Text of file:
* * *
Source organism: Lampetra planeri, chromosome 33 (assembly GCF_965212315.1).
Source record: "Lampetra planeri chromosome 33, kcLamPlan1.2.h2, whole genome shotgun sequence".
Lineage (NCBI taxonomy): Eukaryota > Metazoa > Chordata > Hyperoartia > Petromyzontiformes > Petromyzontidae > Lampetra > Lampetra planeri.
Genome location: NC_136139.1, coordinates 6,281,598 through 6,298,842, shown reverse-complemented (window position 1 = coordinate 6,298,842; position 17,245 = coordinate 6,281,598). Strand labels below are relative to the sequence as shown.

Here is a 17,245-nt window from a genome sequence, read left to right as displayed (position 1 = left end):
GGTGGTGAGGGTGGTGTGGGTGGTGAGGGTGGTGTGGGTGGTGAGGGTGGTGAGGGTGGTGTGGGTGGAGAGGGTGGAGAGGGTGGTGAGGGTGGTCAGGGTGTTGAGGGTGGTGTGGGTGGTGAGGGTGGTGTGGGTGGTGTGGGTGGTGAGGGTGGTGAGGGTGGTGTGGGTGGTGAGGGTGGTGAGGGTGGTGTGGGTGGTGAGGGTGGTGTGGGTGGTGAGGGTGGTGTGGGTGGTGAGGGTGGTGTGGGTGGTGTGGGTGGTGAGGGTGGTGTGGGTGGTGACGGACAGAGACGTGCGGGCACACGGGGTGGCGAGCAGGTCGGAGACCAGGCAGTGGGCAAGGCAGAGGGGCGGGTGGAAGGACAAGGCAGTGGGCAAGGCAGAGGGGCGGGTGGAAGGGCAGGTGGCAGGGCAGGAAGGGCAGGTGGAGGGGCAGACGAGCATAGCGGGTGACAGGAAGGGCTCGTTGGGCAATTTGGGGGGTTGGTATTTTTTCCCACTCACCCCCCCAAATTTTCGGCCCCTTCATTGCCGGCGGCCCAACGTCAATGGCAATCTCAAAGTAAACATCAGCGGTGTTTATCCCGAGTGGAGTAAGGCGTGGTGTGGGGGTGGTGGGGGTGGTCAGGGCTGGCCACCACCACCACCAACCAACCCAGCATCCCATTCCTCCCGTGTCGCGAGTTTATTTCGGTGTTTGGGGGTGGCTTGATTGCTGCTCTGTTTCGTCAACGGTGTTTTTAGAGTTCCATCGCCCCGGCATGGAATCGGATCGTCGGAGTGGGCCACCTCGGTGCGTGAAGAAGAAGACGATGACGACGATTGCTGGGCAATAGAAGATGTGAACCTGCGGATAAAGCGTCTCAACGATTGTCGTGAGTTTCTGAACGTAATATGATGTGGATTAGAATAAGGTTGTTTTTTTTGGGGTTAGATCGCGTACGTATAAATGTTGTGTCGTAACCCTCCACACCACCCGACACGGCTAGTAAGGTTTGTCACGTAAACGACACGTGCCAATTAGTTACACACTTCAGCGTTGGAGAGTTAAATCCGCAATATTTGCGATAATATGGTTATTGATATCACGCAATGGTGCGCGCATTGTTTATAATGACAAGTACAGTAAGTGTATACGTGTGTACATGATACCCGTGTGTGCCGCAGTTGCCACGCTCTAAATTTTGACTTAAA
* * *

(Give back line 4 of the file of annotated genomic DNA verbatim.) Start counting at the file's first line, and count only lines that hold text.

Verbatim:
Genome location: NC_136139.1, coordinates 6,281,598 through 6,298,842, shown reverse-complemented (window position 1 = coordinate 6,298,842; position 17,245 = coordinate 6,281,598). Strand labels below are relative to the sequence as shown.